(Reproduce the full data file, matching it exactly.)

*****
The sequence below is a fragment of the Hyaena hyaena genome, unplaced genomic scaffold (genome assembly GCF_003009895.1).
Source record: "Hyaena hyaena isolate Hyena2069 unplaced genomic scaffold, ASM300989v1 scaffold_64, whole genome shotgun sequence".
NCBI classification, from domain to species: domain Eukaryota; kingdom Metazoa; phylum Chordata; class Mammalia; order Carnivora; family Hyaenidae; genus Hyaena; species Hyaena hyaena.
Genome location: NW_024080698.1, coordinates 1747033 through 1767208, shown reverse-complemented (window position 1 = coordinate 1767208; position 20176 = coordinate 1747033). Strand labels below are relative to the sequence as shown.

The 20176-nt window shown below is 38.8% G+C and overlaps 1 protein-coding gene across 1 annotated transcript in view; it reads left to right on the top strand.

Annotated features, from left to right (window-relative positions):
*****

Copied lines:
The sequence below is a fragment of the Hyaena hyaena genome, unplaced genomic scaffold (genome assembly GCF_003009895.1).
Source record: "Hyaena hyaena isolate Hyena2069 unplaced genomic scaffold, ASM300989v1 scaffold_64, whole genome shotgun sequence".
NCBI classification, from domain to species: domain Eukaryota; kingdom Metazoa; phylum Chordata; class Mammalia; order Carnivora; family Hyaenidae; genus Hyaena; species Hyaena hyaena.
Genome location: NW_024080698.1, coordinates 1747033 through 1767208, shown reverse-complemented (window position 1 = coordinate 1767208; position 20176 = coordinate 1747033). Strand labels below are relative to the sequence as shown.

The 20176-nt window shown below is 38.8% G+C and overlaps 1 protein-coding gene across 1 annotated transcript in view; it reads left to right on the top strand.

Annotated features, from left to right (window-relative positions):